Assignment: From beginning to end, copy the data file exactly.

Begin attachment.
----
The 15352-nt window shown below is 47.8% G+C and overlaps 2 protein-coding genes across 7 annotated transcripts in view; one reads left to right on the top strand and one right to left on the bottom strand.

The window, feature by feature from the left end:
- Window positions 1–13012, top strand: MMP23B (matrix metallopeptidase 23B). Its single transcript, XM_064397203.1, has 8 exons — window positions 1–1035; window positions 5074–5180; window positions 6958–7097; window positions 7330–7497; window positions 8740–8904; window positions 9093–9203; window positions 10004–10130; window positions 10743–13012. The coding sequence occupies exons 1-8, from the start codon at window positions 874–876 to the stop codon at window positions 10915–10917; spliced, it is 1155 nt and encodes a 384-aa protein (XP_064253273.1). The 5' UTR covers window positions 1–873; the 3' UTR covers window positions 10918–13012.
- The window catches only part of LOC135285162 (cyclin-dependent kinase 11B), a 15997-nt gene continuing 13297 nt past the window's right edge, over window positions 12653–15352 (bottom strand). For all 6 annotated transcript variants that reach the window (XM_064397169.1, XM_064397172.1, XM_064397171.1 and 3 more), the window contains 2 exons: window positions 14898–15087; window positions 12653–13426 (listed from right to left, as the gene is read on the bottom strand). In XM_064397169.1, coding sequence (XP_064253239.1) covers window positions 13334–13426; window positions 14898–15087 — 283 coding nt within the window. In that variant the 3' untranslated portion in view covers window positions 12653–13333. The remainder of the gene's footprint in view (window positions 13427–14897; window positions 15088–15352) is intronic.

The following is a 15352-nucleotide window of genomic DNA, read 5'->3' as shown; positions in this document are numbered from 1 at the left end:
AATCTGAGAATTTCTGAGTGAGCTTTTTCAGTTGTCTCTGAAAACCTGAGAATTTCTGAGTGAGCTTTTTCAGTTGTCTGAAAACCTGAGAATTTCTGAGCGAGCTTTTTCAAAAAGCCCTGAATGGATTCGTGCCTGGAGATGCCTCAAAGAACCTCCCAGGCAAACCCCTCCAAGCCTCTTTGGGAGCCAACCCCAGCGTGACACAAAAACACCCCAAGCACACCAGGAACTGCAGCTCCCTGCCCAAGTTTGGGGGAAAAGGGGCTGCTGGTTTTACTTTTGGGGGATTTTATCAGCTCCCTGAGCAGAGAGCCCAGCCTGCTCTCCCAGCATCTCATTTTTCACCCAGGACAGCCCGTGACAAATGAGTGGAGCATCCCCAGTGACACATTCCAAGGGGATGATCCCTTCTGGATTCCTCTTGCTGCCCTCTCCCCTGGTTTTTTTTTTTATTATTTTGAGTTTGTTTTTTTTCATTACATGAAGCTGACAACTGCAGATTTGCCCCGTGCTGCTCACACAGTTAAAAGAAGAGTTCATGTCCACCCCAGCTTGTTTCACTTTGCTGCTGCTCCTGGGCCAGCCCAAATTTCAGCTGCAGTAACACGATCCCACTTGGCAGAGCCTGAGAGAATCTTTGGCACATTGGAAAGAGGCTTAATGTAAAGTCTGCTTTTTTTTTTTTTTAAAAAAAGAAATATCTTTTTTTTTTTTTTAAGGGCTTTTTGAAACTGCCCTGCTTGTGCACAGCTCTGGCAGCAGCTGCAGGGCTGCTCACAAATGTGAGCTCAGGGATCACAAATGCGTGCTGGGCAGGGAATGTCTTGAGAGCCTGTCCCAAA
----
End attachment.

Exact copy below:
The 15352-nt window shown below is 47.8% G+C and overlaps 2 protein-coding genes across 7 annotated transcripts in view; one reads left to right on the top strand and one right to left on the bottom strand.

The window, feature by feature from the left end:
- Window positions 1–13012, top strand: MMP23B (matrix metallopeptidase 23B). Its single transcript, XM_064397203.1, has 8 exons — window positions 1–1035; window positions 5074–5180; window positions 6958–7097; window positions 7330–7497; window positions 8740–8904; window positions 9093–9203; window positions 10004–10130; window positions 10743–13012. The coding sequence occupies exons 1-8, from the start codon at window positions 874–876 to the stop codon at window positions 10915–10917; spliced, it is 1155 nt and encodes a 384-aa protein (XP_064253273.1). The 5' UTR covers window positions 1–873; the 3' UTR covers window positions 10918–13012.
- The window catches only part of LOC135285162 (cyclin-dependent kinase 11B), a 15997-nt gene continuing 13297 nt past the window's right edge, over window positions 12653–15352 (bottom strand). For all 6 annotated transcript variants that reach the window (XM_064397169.1, XM_064397172.1, XM_064397171.1 and 3 more), the window contains 2 exons: window positions 14898–15087; window positions 12653–13426 (listed from right to left, as the gene is read on the bottom strand). In XM_064397169.1, coding sequence (XP_064253239.1) covers window positions 13334–13426; window positions 14898–15087 — 283 coding nt within the window. In that variant the 3' untranslated portion in view covers window positions 12653–13333. The remainder of the gene's footprint in view (window positions 13427–14897; window positions 15088–15352) is intronic.

The following is a 15352-nucleotide window of genomic DNA, read 5'->3' as shown; positions in this document are numbered from 1 at the left end:
AATCTGAGAATTTCTGAGTGAGCTTTTTCAGTTGTCTCTGAAAACCTGAGAATTTCTGAGTGAGCTTTTTCAGTTGTCTGAAAACCTGAGAATTTCTGAGCGAGCTTTTTCAAAAAGCCCTGAATGGATTCGTGCCTGGAGATGCCTCAAAGAACCTCCCAGGCAAACCCCTCCAAGCCTCTTTGGGAGCCAACCCCAGCGTGACACAAAAACACCCCAAGCACACCAGGAACTGCAGCTCCCTGCCCAAGTTTGGGGGAAAAGGGGCTGCTGGTTTTACTTTTGGGGGATTTTATCAGCTCCCTGAGCAGAGAGCCCAGCCTGCTCTCCCAGCATCTCATTTTTCACCCAGGACAGCCCGTGACAAATGAGTGGAGCATCCCCAGTGACACATTCCAAGGGGATGATCCCTTCTGGATTCCTCTTGCTGCCCTCTCCCCTGGTTTTTTTTTTTATTATTTTGAGTTTGTTTTTTTTCATTACATGAAGCTGACAACTGCAGATTTGCCCCGTGCTGCTCACACAGTTAAAAGAAGAGTTCATGTCCACCCCAGCTTGTTTCACTTTGCTGCTGCTCCTGGGCCAGCCCAAATTTCAGCTGCAGTAACACGATCCCACTTGGCAGAGCCTGAGAGAATCTTTGGCACATTGGAAAGAGGCTTAATGTAAAGTCTGCTTTTTTTTTTTTTTAAAAAAAGAAATATCTTTTTTTTTTTTTTAAGGGCTTTTTGAAACTGCCCTGCTTGTGCACAGCTCTGGCAGCAGCTGCAGGGCTGCTCACAAATGTGAGCTCAGGGATCACAAATGCGTGCTGGGCAGGGAATGTCTTGAGAGCCTGTCCCAAA